Iraq ‘has no regrets’ about getting tough with Kurds
Iraq ‘has no regrets’ about getting tough with Kurds
A spokesman for the Supreme Judicial Council said the warrants for Hendreen Mohammed and his assistants were issued by a Baghdad court for “violating a valid court ruling which considered the independence vote invalid.”
A Justice Ministry official in the Kurdistan Regional Government (KRG) dismissed the decision as “politically motivated.” He said the KRG’s judiciary was independent of Baghdad and did not recognize its legal rulings.
The Iraqi central government has taken punitive measures over the independence vote. It imposed an international flight ban, stopped financial transactions with the region, and filed formal requests to Turkey and Iran to stop trade with the KRG and deal exclusively with Baghdad on oil exports.
On Tuesday, the oil ministry ordered state oil companies to begin restoring the crude oil pipeline from Kirkuk to the Mediterranean port of Ceyhan in Turkey, bypassing Kurdistan. The pipeline has been out of commission since it was blown up by militants in 2014.
“The Iraqi government is serious … and has no regrets relative to its position,” Ali Al-Alaq, a Shiite member of parliament and one of Prime Minister Haider Al-Abadi’s political advisers, told Arab News.
“The government has become more assertive in dealing with many matters such as the financial violations, the smuggling of oil, airports, and the land border crossings.”
Baghdad sent special military units and federal Border Patrol officers to Turkey and Iran this month for deployment near the joint crossings. The three countries established a joint operations room to discuss related details; senior security officials have exchanged visits since the referendum took place. Iraqi officials said a senior Turkish official would visit Iraq today to discuss alternatives to the crossings.
“It is not easy for Turkey or Iran to shut down the crossings, despite the threats that the referendum represents to their national security,” a senior Iraqi federal official involved in talks told Arab News.
“The sessions are continuing and all sides are looking to find appropriate alternatives, so we can move to either shut down the crossings or regain control of them. We have to be pragmatic, and finding appropriate alternatives to these crossings needs time.”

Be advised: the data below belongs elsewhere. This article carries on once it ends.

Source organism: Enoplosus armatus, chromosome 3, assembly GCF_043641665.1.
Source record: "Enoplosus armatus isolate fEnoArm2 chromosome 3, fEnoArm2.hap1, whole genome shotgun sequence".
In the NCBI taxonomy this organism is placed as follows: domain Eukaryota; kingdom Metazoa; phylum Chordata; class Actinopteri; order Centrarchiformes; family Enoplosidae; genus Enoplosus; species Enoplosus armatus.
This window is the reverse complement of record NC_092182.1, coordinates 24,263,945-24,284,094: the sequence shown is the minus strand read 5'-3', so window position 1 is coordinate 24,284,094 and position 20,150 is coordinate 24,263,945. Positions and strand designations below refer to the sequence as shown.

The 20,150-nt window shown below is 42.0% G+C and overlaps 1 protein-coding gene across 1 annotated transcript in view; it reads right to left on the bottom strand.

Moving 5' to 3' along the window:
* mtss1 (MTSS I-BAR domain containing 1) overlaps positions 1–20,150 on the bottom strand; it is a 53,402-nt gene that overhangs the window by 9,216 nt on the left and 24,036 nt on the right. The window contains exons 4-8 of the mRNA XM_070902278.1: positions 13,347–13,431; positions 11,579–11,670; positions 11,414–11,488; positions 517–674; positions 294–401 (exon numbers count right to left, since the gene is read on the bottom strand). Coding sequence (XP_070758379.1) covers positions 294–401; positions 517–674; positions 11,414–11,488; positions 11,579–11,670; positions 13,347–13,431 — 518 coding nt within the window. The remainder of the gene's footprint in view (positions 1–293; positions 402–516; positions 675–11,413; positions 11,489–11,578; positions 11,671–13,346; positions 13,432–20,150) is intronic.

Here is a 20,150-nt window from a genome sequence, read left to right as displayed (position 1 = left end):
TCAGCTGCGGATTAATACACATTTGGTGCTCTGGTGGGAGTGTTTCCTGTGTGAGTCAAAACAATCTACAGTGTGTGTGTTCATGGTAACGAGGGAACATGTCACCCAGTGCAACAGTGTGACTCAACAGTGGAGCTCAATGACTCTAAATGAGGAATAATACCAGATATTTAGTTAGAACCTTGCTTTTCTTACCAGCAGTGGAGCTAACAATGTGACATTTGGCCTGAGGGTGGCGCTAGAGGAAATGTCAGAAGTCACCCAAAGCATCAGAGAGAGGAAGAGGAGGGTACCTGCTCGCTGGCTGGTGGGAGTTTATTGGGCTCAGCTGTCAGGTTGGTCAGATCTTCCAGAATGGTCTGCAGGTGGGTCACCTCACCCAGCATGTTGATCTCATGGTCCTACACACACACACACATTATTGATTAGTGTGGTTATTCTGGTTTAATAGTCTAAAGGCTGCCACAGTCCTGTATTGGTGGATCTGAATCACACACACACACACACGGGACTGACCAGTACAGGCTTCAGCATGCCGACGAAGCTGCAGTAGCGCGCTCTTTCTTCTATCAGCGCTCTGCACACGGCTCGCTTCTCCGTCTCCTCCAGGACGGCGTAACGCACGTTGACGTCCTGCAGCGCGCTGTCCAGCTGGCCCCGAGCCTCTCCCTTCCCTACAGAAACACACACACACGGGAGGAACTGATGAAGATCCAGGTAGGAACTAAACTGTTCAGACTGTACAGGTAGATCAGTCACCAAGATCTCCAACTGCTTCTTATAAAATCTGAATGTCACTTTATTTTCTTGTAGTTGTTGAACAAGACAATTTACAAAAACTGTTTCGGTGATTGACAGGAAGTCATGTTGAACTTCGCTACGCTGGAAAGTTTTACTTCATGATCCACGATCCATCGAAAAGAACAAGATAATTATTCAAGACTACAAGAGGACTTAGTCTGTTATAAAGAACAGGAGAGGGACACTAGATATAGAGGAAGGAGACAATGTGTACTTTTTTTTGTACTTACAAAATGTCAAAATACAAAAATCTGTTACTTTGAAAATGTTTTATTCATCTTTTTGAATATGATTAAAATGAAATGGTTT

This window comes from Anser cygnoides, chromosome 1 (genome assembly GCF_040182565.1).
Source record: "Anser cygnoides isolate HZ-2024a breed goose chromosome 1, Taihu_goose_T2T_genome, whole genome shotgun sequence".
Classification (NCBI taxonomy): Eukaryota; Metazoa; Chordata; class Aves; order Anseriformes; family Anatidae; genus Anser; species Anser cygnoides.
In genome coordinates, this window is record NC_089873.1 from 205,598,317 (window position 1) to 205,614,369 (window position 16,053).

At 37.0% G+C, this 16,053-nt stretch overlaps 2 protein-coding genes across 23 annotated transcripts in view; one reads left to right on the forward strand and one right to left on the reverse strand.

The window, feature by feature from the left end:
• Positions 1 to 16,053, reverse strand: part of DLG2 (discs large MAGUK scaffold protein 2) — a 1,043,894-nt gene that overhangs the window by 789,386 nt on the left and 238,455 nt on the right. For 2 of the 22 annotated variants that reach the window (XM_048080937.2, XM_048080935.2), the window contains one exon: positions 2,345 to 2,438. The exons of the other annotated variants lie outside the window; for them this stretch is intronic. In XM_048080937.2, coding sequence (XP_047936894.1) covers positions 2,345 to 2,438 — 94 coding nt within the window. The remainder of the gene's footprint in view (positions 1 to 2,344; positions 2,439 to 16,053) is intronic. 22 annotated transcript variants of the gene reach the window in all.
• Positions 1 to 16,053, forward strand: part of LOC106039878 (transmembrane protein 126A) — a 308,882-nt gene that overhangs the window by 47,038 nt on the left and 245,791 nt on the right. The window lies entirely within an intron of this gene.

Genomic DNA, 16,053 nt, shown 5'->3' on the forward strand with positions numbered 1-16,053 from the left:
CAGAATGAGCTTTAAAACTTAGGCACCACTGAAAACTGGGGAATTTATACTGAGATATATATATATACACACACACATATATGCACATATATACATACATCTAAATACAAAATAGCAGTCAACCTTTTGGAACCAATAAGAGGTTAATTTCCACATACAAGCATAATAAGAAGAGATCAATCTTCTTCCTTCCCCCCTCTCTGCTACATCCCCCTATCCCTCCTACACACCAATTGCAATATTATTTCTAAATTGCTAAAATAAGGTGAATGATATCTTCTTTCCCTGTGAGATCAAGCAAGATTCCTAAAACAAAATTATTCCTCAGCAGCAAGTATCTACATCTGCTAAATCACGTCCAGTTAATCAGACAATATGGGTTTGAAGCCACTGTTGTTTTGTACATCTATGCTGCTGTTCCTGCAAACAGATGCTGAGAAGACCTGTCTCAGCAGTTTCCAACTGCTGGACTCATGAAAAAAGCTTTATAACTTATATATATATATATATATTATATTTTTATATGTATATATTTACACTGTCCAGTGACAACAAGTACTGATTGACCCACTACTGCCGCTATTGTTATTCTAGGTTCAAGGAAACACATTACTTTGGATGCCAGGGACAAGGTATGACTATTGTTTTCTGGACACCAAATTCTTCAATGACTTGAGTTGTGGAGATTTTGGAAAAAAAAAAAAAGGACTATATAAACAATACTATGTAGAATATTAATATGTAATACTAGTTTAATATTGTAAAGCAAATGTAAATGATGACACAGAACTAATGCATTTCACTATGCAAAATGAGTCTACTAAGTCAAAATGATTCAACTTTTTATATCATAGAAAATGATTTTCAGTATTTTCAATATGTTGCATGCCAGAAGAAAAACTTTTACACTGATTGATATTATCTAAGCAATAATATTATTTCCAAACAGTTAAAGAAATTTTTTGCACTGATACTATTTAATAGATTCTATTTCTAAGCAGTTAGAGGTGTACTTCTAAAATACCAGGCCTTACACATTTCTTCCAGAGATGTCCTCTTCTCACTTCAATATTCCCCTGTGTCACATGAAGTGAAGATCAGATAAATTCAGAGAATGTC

Iraqi Kurdistan region has two official crossings with Turkey and Iran, Ebrahim Al-Khalil in Dehuk and Hajj Omran in Sulaimaniya. Kurdistan has refused to hand over control of the crossings, but the KRG has said nothing about creating new ones outside Kurdistan.
“There have been many attempts, but nothing so far but talks,” Lt. Gen. Jabar Yaour, general secretary of the Peshmerga Ministry in the KRG, told Arab News. “Opening new crossings needs a long time.
“Up to now, the crossing ports in Kurdistan are working and the export of oil has not stopped.”
Turkey’s Erdogan faces resurgent opposition in twin election test
- Turks were voting Sunday in dual parliamentary and presidential polls seen as President Recep Tayyip Erdogan’s toughest election test, with the opposition revitalized and his popularity at risk from growing economic troubles
- With all eyes on the transparency of the vote, polling stations opened at 0500 GMT and were due to close at 1400 GMT, with the first results expected late in the evening
ISTANBUL: Turks were voting Sunday in dual parliamentary and presidential polls seen as President Recep Tayyip Erdogan’s toughest election test, with the opposition revitalized and his popularity at risk from growing economic troubles.
Erdogan has overseen historic change in Turkey since his Islamic-rooted ruling party first came to power in 2002 after years of secular domination. But critics accuse the Turkish strongman, 64, of trampling on civil liberties and displaying autocratic behavior.
With all eyes on the transparency of the vote, polling stations opened at 0500 GMT and were due to close at 1400 GMT, with the first results expected late in the evening.